A fun printable math activity for kids, these Fruit-themed Math Puzzles teach counting, one-to-one correspondence, number sequencing, and matching written representations of numbers with visual and numerical representations – but the kids will just think it’s fun!
Math Puzzles for Kids
I always think that the best ways to approach academic concepts with children is to make them fun!
I’ve previously shared 25 Math Games for Kids, each reinforcing different concepts and using different tactics (sensory, gross motor, etc). Today’s math printable is a portable puzzle game that is perfect for preschoolers through early elementary. Even my 8 year old loved playing with these puzzles with their cute fruit theme and different ways of representing numbers.
While kids will just think that these puzzles are fun, they actually introduce or reinforce several important mathematical concepts:
- Counting – children can count the fruit clip art to figure out which puzzle the picture piece belongs to
- One-to-one Correspondence – while counting, children can tap each picture of fruit with their finger to recognize that each piece of fruit should be counting once (and only once). The purpose of one-to-one correspondence counting is to begin to visually discriminate and recognize the number of objects in small groups without counting, and is the foundation for math problem solving.
- Number Sequencing – children use the skill of rote counting to then build an understanding of how each number relates to others. We start with number ordering – the fixed arrangement of numbers (1, 2, 3…) and then build on it to understand number patterns.
- Matching Different Representations of Numbers – by identifying that “6” (numerical), “six” (written) and the physical, visual representation of 6 objects all mean the same thing, children expand their concept of mathematics and numbers. It’s also the foundation for learning how to interpret math problems that are presented in different formats
The fruit number puzzles are a great busy bag activity for quiet time, perfect as a travel activity for hotel rooms or airplanes, or make a great addition to a home learning set-up. (Whether you have a dedicated schooling space or just a shelf with fun learning activities available).
Even though my daughter attends school full-time, I like to provide fun activities like this for her to build confidence with these concepts at home. Whether your child is new to these concepts or just needs to gain a bit of confidence, making math fun and enjoyable is always a great strategy.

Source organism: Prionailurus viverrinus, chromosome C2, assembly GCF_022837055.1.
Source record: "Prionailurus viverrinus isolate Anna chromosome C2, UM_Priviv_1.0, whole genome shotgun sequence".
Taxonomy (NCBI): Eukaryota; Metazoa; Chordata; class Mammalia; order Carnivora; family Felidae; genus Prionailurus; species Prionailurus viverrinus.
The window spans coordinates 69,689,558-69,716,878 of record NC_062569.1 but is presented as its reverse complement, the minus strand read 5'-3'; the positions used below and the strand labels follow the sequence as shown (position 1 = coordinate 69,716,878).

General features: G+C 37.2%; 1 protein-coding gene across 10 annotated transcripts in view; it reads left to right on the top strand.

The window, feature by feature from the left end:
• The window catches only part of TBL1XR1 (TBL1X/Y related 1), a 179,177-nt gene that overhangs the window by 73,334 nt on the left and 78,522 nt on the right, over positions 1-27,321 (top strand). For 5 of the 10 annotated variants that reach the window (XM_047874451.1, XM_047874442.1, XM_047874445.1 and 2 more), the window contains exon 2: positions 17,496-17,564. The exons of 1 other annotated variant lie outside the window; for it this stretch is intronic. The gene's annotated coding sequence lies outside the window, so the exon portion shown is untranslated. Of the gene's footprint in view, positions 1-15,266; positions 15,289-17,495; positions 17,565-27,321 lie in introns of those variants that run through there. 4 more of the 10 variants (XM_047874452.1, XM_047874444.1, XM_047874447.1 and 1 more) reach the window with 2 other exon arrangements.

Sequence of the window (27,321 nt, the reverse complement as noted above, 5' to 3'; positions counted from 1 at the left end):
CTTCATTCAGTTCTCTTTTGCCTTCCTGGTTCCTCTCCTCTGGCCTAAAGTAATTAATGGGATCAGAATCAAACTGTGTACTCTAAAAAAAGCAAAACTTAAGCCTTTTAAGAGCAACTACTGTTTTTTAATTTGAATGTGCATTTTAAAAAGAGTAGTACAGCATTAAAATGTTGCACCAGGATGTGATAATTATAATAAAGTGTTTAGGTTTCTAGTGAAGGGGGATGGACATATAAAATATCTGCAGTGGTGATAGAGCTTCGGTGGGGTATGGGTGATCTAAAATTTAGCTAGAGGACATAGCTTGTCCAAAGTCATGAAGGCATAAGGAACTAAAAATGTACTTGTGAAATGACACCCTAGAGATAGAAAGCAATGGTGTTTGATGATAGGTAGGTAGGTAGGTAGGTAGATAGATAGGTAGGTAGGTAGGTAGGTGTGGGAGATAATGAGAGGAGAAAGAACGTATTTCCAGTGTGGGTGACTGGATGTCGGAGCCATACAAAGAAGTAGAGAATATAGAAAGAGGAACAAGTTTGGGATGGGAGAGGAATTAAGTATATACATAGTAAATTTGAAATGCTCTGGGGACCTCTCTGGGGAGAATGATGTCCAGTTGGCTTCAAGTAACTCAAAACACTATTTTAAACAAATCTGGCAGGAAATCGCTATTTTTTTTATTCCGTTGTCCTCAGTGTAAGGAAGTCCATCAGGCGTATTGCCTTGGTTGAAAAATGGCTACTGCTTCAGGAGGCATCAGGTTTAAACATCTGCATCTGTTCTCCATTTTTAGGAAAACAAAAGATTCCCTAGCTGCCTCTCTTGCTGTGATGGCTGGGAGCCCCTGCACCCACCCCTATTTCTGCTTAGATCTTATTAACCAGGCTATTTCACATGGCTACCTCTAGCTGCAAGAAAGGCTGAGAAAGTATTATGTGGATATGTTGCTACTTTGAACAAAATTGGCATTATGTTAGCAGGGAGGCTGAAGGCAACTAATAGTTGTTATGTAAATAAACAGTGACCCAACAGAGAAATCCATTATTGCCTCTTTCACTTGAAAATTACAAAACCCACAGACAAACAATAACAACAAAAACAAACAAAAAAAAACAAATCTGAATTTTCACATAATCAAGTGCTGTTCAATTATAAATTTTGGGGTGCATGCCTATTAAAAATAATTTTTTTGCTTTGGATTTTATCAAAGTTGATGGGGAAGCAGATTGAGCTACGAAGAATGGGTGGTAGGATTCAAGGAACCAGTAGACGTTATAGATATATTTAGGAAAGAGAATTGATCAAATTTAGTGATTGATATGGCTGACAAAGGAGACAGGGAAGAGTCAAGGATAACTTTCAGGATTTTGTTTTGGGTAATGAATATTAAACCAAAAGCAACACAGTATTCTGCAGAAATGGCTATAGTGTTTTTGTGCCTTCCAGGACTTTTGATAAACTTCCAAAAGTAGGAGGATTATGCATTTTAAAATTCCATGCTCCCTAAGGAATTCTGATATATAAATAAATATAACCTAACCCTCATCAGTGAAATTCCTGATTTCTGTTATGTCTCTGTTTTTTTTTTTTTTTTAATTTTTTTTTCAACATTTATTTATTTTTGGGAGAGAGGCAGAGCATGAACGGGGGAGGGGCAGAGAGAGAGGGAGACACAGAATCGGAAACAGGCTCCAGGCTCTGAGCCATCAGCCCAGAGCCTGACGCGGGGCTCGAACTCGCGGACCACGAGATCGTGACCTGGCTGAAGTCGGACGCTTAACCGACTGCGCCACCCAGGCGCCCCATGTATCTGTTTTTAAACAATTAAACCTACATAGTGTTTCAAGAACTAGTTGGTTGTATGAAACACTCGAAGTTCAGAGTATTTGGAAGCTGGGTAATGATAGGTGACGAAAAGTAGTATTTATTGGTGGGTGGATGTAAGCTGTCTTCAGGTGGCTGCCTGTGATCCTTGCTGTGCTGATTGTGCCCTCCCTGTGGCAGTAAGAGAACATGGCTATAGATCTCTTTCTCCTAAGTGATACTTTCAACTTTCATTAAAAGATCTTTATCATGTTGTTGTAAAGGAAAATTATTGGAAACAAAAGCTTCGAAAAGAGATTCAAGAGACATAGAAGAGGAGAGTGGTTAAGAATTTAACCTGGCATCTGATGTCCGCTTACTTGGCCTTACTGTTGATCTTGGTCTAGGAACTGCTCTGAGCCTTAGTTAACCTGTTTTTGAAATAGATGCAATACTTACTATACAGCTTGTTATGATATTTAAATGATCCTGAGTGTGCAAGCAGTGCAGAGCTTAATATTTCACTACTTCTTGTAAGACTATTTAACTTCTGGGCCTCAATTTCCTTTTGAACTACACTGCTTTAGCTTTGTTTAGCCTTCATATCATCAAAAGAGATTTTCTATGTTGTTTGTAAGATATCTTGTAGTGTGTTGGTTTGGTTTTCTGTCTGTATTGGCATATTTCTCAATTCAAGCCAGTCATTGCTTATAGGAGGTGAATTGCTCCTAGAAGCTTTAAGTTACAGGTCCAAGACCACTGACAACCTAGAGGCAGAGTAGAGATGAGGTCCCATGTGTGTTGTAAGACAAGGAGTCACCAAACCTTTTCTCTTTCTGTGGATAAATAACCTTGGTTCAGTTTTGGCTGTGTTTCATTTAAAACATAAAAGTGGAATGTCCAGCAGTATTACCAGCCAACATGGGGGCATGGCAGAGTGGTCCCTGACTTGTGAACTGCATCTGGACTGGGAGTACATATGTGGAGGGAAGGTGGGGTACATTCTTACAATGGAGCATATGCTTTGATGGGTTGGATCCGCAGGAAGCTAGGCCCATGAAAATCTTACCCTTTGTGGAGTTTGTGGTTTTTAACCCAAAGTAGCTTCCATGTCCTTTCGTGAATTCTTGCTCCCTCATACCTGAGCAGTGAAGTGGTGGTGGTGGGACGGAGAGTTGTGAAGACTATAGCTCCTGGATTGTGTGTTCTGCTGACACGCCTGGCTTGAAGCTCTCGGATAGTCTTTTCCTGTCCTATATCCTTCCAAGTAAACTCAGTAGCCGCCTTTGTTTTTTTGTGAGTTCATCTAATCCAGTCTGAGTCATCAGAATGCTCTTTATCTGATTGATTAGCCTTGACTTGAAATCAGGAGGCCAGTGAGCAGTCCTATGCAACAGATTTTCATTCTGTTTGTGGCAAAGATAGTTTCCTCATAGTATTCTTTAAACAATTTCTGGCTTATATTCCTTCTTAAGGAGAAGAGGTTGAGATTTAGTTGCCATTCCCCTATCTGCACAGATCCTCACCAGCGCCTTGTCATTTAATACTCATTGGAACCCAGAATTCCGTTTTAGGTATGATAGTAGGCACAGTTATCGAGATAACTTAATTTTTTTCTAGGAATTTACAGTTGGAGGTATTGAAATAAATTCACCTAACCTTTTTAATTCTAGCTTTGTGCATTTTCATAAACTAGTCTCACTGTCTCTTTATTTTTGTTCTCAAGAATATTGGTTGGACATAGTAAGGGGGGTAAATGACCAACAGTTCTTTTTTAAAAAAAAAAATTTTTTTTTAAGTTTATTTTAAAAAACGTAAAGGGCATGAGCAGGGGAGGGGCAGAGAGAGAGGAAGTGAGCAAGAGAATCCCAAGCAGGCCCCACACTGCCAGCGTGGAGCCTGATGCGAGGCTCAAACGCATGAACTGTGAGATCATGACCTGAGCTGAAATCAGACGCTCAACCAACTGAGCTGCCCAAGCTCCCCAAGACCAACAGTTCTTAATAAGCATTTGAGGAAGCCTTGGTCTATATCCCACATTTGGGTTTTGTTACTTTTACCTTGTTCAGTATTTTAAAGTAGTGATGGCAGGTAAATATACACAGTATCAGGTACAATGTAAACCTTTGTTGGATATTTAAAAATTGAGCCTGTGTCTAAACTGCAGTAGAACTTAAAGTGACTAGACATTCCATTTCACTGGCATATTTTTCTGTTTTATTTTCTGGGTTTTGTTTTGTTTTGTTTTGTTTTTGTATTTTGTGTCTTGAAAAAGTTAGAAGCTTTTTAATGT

Tip: I like to laminate our printables so we can use them multiple times. This is the laminator I use, and I just buy the super cheap packages of laminate sheets from Amazon. It costs about 13 cents a sheet to laminate which lets us get so much use out of any activity we print out.
I will add one caveat: laminating these sheets means that the puzzles won’t fit perfectly together but need to be overlapped. It’s a personal preference if you’d rather print the puzzles on card stock and have them fit together like puzzle pieces but possibly get ripped/worn out after a few uses, or laminate them for repeated use but not perfectly fit together.
My daughter said she didn’t mind having to lay the puzzle pieces together rather than fit them together – but your child may prefer unlaminated.
Materials Needed to Make Math Puzzles
Download and print the activity pack on white paper or card stock.
Laminate, if desired.
How to Use These Number Puzzles
You can present all of the number puzzles at once, or just select a few to set out. (If you choose to put out only a few puzzles, ensure that you provide all of the puzzle pieces for each puzzle to avoid frustration.)
Mix up the number puzzles and show your child how to find pieces to match. I like to start with the far left corner (the numeral representation), for example:
- Find the number 3
- Find the picture representation of the number 3 (use your finger to count each object)
- Find the written representations of the number “three” (sound out the word)
- Find the number order card missing “3” (name the numbers on either side of the missing number)
Children don’t have the follow that sequence when building their puzzles, but I find it helpful to use that sequence when demonstrating.
Have your child put together a puzzle and go over it with them to “check their work.” Do all of the puzzle pieces correspond to the same number?
Have them put together all of their puzzles together.
Have them repeat the puzzles as desired, and encourage them to troubleshoot any puzzles that may have a wrong piece.
Store the puzzle pieces in a ziptop bag, tray or box for subsequent use.
Don’t forget to grab your FREE Fruit Math Puzzles.